I’ve read several articles on WritersWeekly about writing about real people. I know it’s dangerous.
Three of my characters are based directly on real, living people. All three have read my novel, and given me permission to represent them as I have. I’ve referred to “Business and Legal Forms for Authors and Self-Publishers” by Tad Crawford and cannot find a release form that applies to this situation.
If I write a letter for my publisher stating these people consent to my representing them in my novel and release me from any legal action, including their signature, would this suffice?
I am not an attorney and this is not legal advice. That said…
You’ll need to obtain written, notarized releases from each of them. You never know what money might do to people, even family and friends. If your book sells well, and if you have not protected yourself and your publisher, you just might find yourself embroiled in an expensive lawsuit.
There’s a sample release RIGHT HERE.
I encourage you to review that, and to consult with your attorney.
- Don’t Invite Lawsuits by Real People Featured in Your Book! (Hint: You Can Still Be Sued Even If You Don’t Name Them!)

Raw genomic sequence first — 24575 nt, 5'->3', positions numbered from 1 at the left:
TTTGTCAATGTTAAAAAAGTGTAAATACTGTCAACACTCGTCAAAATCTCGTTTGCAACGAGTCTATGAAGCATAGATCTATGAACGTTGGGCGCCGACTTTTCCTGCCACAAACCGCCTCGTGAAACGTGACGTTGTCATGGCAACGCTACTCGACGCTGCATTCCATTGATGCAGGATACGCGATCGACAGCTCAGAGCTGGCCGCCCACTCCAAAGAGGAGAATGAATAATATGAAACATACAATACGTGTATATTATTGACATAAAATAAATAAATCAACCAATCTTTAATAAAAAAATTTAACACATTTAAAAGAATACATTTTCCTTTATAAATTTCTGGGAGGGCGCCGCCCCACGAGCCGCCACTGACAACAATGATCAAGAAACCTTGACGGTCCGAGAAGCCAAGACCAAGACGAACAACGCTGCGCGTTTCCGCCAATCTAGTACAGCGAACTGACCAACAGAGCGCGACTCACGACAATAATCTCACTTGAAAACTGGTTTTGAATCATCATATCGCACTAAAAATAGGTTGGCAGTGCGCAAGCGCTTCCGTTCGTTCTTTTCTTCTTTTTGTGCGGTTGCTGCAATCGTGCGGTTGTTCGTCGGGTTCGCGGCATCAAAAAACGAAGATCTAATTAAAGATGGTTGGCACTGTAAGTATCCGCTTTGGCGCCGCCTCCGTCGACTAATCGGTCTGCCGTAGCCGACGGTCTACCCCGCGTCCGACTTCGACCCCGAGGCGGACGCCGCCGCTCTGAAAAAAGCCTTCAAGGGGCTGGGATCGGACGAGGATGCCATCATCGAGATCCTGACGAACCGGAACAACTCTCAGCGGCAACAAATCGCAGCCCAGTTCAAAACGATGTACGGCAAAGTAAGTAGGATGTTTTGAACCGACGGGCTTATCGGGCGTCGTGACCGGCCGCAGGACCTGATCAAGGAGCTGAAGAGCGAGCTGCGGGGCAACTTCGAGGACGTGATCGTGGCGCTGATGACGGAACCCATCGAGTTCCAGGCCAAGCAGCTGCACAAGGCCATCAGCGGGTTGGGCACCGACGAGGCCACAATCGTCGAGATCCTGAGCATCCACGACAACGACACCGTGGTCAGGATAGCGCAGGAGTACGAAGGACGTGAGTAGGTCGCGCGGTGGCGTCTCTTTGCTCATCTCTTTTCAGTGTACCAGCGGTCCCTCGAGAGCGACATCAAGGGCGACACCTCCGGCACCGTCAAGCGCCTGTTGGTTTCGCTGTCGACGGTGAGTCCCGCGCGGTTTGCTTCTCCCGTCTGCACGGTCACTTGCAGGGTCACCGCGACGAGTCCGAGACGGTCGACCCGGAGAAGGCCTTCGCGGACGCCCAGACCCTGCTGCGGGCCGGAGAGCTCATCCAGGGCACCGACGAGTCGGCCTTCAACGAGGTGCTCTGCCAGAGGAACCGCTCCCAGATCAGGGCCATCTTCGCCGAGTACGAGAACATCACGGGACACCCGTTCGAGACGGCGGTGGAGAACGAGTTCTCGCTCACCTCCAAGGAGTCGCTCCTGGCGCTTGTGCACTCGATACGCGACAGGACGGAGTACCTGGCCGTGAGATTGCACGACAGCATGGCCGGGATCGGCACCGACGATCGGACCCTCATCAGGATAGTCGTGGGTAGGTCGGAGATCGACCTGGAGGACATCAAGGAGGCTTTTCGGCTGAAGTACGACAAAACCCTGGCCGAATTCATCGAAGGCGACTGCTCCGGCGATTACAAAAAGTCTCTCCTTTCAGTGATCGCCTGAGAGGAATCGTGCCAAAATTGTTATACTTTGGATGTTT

- What Might Get You Sued? Using Real People On The Cover Of Your Book, Regardless Of The Source! By Angela Hoy
- Boldly Assuming You “Can’t Be Sued” Will Likely Lead to a Lawsuit
- Publishing Other People’s Non-fiction Stories Can Get You Sued!
- Want to Get Sued? Write About Your Ex!
- Am I at Risk of Being Sued?
- Did Your Lawyer Say, “You Can’t Be Sued?” BEWARE!
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But how do you get started as a ghostwriter? How do you find new clients who will pay you to write their material? How do you charge? And what kind of contracts do you need to succeed? All these questions and more are answered in So, You Wanna Be a Ghostwriter...How to Make Money Writing Without a Byline.
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Anybody can sue anyone for anything in the USA. Make sure it is in writing and notarized. But see a lawyer first to make sure what is signed does the job of protecting you.